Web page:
# Finite Integral Domain is Galois Field/Proof 2

## Theorem

A finite integral domain is a Galois field.

## Proof

Let $R$ be a finite integral domain with unity $1$ and zero $0$.

Let $R^*$ denote $R \setminus \set 0$, the set $R$ without the zero.

As $R$ is finite, we may enumerate the elements of $R$ as:

- $x_0 = 0, x_1 = 1, x_2, x_3, \ldots, x_n$

Let $R^*$.

Consider the elements:

- $x_k x_1, x_k x_2, \ldots, x_k x_n$

which are members of $R$ by closure of the ring product.

Since $R$ is an integral domain, by definition it has no proper zero divisors.

Therefore all of $x_k x_1, x_k x_2, \ldots, x_k x_n$ are elements of $R^*$.

Recall:

- $x_k x_p = x_k x_q \implies x_p = x_q$

by the Cancellation Law of Ring Product of Integral Domain.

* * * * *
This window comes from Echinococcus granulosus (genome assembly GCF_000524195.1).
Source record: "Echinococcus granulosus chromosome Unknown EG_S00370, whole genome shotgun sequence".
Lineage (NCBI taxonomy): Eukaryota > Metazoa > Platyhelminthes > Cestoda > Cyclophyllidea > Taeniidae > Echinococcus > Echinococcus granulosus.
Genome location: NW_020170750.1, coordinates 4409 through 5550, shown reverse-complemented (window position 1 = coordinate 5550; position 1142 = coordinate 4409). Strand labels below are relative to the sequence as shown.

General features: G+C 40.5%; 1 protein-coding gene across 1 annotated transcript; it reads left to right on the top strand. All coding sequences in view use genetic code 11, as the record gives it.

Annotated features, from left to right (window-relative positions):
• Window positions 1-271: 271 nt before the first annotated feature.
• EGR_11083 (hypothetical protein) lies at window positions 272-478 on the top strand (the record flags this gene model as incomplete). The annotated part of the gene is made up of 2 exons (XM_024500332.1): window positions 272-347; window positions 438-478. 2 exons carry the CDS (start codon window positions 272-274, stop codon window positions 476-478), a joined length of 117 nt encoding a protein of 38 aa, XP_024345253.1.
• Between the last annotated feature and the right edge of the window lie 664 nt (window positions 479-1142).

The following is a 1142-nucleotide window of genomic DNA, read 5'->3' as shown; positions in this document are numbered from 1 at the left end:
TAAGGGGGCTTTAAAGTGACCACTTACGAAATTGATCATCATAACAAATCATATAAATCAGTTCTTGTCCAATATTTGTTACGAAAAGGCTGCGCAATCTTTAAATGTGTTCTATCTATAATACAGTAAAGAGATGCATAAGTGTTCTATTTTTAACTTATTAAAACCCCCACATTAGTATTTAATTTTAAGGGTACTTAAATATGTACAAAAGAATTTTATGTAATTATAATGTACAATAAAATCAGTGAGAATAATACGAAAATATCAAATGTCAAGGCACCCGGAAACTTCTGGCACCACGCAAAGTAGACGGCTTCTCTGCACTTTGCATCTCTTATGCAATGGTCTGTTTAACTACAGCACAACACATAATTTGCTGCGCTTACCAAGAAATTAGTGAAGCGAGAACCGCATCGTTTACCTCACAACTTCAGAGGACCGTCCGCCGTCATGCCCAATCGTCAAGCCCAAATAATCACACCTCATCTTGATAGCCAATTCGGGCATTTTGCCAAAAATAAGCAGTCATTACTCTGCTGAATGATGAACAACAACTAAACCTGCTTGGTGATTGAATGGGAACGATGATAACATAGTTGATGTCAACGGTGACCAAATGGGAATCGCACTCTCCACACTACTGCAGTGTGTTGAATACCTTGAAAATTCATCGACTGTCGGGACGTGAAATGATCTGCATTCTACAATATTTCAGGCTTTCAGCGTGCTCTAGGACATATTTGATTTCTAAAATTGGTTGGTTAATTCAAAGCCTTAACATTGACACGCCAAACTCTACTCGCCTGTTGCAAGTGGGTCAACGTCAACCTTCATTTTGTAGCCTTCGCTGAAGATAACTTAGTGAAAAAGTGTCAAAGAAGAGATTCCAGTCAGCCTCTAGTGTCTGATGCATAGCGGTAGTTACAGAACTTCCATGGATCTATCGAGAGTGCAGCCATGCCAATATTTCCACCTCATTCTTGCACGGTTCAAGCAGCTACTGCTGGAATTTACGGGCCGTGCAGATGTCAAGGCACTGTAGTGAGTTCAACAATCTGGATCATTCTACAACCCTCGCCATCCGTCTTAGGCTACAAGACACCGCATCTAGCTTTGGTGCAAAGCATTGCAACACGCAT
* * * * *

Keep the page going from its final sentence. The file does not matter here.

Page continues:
So the list of products consists of $n$ distinct elements and is therefore equal to the whole $R^*$.

Since $1 \in R^*$, we have that $x_k x_{k^*} = 1$ for some $k^*$.

Therefore, there exists an inverse for every non-zero element, so $R$ is a field.

As the underlying set of $R$ is finite, $R$ is by definition a Galois field.

$\blacksquare$

## Sources

- 1969: C.R.J. Clapham:
*Introduction to Abstract Algebra*... (previous) ... (next): Chapter $4$: Fields: $\S 15$. Examples of Fields: Theorem $25$ - 1991: R.B.J.T. Allenby:
*Rings, Fields and Groups: An Introduction to Abstract Algebra*: $\S 3$: Theorem $3.3.4$